* With the biggest publishers pulling out of Wizard World's Chicago convention (under whatever name they want to use), the convention is poised to become a terrific independent comics creator's convention. All the "big names" at the convention comes from smaller to medium-size presses. Artist's Alley is suddenly going to be a hot spot. The wrestlers and the celebrities line up in Autograph Alley hidden in a corner, but all the action will happen with the retailers and smaller press folks. Can't you picture, in five years, the Chicago Comic-Con surviving as a summer-time big city independent artist con, run by Wizard? Crazy times.

More likely, though, it'll die or get sold off.

* I don't think I've mentioned this here before, but I should let you all know: I've decided to use Facebook as a more personal tool. It's the social network I'm using just for family and friends I've known off-line more than on. So if I've denied you as a friend on the service or unfriended you, that's why. It's nothing against you, personally. You're still welcome to follow me on Twitter, should my account ever get reinstated.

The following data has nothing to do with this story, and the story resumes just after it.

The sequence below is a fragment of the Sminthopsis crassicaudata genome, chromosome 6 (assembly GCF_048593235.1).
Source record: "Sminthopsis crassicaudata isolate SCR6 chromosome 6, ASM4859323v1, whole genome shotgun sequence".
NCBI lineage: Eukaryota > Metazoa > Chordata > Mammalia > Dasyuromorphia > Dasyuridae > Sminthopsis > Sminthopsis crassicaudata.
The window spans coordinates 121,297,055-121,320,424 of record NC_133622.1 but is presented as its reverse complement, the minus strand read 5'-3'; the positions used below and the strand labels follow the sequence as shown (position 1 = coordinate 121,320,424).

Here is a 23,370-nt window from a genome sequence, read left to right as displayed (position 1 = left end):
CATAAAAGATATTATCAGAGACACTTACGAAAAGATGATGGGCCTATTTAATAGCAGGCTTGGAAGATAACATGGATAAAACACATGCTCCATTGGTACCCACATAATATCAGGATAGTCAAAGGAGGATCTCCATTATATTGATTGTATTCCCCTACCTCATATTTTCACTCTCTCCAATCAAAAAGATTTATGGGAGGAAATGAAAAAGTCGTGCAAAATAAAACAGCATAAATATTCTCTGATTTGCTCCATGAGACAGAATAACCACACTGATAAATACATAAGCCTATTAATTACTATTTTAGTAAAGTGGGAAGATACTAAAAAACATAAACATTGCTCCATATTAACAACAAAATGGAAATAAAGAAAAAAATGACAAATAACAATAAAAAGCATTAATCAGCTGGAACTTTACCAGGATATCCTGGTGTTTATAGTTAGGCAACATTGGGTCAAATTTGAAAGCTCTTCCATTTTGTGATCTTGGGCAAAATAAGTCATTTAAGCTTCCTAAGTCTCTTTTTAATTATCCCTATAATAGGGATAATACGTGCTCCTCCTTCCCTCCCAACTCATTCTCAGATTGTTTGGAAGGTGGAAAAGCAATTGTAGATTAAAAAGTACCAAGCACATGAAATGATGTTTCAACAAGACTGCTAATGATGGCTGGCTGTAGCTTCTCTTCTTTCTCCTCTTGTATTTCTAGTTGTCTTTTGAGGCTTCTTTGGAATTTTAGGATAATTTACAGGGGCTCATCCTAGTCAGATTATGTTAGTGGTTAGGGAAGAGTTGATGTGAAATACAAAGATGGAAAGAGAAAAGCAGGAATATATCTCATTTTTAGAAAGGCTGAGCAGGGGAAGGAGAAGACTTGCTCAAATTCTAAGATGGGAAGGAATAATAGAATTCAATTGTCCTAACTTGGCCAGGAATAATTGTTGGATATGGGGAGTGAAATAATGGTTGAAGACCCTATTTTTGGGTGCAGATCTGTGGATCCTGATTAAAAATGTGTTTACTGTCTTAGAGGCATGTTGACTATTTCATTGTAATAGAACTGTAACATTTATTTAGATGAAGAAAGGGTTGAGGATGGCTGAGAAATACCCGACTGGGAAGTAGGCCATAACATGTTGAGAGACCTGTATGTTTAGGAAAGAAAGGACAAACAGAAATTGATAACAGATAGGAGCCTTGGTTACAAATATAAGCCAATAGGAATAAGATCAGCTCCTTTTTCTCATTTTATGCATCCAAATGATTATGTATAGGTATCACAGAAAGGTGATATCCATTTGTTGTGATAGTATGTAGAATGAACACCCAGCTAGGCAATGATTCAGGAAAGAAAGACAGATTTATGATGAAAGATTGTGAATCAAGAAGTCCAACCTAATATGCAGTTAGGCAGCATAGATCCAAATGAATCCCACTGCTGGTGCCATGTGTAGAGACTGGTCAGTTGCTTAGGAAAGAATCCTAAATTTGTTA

There won't be a podcast this week, but that just gives you time to catch up on last week's audio wonderment, right?

Tuesday: The traditional weekly Top Ten list gets interrupted again for a fire engine. That town is cursed, I tell you! Tyrese Gibson takes the top spot out of, perhaps, morbid curiosity on my part. Here's the whole breakdown:

  • 10. "Transmetropolitan" TP Vol 3 "Year Of The Bastard"
  • 9. "Justice League Cry For Justice" #2